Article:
Using custom work to add more revenue to the farm

Using custom work to add more revenue to the farm

Custom spraying and harvesting could be an option for crop farmers looking to add more revenue to the business, but farm machinery evaluation comes first

I’ve been looking into different ways to bring additional revenue into our corn and soybean operation. Our farm had a few opportunities to do some more custom work last year, mainly custom spraying and harvesting. For the upcoming crop year, it looks like we might be able to pick up more custom work. We farm quite a few of our own acres, but we have enough seasonal employees that I think we can take on the work. But how much? – B.B. - Illinois

Custom spraying and harvesting could be an option for crop farmers looking to add more revenue to the business, but equipment evaluation comes first

Custom farm work has been more attractive lately to many grain farmers as an opportunity to generate more revenue, like you mentioned. The key to making custom jobs work is ensuring that your costs don’t rise in a way so that the custom work doesn’t make financial sense.

Related: A quick guide to farm asset utilization

You mentioned that your seasonal employees are doing the custom spraying and harvesting work. If these employees are already working for you, and can take on extra custom work right along with the work they’re doing for your operation, then you probably aren’t increasing your labor costs substantially. Sure, you’ll be paying for additional hours worked, but that should be about it.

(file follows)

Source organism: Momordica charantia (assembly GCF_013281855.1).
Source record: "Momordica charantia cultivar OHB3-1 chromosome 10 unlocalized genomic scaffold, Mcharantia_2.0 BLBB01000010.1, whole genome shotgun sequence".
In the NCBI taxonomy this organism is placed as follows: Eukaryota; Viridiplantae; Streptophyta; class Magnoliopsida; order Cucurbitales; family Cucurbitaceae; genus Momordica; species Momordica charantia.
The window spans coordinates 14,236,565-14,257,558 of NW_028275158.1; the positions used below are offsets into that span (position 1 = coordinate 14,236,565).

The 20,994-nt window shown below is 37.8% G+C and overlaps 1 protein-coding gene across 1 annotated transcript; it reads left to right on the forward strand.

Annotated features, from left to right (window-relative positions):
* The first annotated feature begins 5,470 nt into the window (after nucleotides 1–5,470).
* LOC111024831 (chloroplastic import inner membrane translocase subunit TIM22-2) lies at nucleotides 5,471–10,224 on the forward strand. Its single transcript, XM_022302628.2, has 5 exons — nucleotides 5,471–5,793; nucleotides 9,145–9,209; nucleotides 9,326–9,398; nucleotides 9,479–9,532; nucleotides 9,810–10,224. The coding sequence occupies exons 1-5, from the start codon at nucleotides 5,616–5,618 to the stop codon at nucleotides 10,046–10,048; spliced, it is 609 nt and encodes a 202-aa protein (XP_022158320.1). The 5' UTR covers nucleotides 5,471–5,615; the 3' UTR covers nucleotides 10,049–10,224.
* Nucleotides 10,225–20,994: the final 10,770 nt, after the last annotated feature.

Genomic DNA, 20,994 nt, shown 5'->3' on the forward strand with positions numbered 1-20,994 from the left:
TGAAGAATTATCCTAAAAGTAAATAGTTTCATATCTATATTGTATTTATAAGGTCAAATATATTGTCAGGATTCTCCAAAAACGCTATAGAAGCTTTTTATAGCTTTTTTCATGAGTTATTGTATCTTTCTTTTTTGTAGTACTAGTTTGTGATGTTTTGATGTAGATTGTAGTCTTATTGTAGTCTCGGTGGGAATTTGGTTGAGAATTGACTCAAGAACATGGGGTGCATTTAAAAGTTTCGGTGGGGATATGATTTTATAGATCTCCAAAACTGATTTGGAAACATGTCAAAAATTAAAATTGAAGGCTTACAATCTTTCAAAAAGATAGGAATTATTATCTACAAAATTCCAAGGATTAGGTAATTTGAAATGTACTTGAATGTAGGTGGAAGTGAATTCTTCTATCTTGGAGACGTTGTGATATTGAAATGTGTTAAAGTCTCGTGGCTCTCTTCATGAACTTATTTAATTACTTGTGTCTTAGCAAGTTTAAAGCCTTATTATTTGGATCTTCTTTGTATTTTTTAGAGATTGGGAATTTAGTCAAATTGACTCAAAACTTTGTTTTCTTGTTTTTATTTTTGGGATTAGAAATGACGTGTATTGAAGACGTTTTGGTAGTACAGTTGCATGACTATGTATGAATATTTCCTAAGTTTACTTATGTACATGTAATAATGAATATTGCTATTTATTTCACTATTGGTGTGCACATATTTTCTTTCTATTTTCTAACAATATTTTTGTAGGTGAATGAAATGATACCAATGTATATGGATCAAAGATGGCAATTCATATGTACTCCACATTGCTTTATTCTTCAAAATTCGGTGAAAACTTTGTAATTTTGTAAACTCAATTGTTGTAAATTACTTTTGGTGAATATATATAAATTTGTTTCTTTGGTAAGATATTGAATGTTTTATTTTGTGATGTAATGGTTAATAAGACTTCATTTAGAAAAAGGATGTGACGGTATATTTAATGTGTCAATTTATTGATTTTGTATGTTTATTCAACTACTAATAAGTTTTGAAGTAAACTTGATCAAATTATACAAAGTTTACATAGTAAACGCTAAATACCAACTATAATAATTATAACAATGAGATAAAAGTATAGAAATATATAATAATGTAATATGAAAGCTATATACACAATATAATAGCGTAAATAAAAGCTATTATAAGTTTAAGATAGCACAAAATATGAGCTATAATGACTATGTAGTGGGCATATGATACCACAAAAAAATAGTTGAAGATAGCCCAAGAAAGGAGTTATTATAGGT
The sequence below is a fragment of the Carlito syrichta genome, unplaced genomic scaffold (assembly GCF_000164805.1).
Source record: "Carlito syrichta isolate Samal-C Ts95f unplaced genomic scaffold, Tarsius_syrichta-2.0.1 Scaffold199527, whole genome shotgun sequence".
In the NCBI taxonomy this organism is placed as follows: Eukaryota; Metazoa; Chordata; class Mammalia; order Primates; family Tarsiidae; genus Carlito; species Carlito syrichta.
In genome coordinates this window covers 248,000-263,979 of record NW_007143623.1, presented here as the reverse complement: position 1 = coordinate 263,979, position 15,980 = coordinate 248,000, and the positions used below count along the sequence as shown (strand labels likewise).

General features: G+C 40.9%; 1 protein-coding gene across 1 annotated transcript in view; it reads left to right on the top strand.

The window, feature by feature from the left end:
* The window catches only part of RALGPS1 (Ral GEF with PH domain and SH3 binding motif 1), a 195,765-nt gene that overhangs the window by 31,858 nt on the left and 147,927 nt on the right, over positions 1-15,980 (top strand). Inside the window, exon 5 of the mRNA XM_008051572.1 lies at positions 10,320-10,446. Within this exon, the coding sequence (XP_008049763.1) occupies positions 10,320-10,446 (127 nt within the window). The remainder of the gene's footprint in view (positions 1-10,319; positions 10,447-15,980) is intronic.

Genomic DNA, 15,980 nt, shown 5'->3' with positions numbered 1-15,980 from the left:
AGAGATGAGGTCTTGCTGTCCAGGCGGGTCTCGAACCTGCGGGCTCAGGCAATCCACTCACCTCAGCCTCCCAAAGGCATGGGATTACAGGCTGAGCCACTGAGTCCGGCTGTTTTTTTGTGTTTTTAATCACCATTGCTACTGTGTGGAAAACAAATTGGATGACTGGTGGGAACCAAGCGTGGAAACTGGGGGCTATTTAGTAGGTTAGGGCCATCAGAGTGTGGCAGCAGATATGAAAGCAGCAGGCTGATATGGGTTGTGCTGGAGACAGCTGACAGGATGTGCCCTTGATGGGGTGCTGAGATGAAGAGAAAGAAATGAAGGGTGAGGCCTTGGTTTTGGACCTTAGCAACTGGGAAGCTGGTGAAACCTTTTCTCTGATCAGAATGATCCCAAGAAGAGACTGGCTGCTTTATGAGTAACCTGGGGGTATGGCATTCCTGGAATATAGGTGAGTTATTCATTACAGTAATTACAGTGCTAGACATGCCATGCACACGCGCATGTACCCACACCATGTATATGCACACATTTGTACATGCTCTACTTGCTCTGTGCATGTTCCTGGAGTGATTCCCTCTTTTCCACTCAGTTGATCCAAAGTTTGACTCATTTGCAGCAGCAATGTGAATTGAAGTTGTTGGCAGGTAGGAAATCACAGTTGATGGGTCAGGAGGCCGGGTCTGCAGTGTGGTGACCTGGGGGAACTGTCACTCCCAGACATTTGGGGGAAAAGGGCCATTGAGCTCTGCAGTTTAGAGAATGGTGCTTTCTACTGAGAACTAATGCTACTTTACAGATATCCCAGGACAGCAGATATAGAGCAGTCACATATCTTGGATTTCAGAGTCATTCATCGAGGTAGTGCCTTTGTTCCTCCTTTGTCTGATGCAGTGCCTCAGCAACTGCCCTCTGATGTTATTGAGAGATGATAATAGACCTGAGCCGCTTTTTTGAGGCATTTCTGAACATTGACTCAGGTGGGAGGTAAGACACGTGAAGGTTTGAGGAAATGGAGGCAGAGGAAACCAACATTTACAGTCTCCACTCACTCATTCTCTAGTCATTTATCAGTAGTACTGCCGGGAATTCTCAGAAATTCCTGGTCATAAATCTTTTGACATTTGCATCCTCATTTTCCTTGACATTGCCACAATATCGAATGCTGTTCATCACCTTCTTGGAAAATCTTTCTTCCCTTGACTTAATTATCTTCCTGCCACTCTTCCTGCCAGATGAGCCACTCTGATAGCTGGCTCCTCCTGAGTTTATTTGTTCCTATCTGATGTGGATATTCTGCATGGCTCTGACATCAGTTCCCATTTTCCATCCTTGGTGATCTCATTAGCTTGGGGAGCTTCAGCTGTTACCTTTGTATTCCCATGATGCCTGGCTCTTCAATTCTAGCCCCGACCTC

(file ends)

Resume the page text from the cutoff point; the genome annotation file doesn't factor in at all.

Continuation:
Another thing to think about is your current equipment line and how it’s being used. Will doing more custom work help you use your current farm equipment more efficiently? Or will it be overextended? You might run a farm equipment usage study to determine how you’re currently using your equipment line, and what it would look like if you do additional custom spraying or harvesting work.

Related: Build efficiency into your farm business

If it makes sense from a financial standpoint to take on more custom work, then you might move ahead with it. Just be sure to figure out the point where it wouldn’t make financial sense for you to accept more custom jobs — for example, needing to buy additional equipment to complete the work — and stick to that point.

Frye is president and CEO of Water Street Solutions (www.waterstreet.org.) Send your questions to Darren at waterstreet@waterstreet.org.

TAGS: USDA
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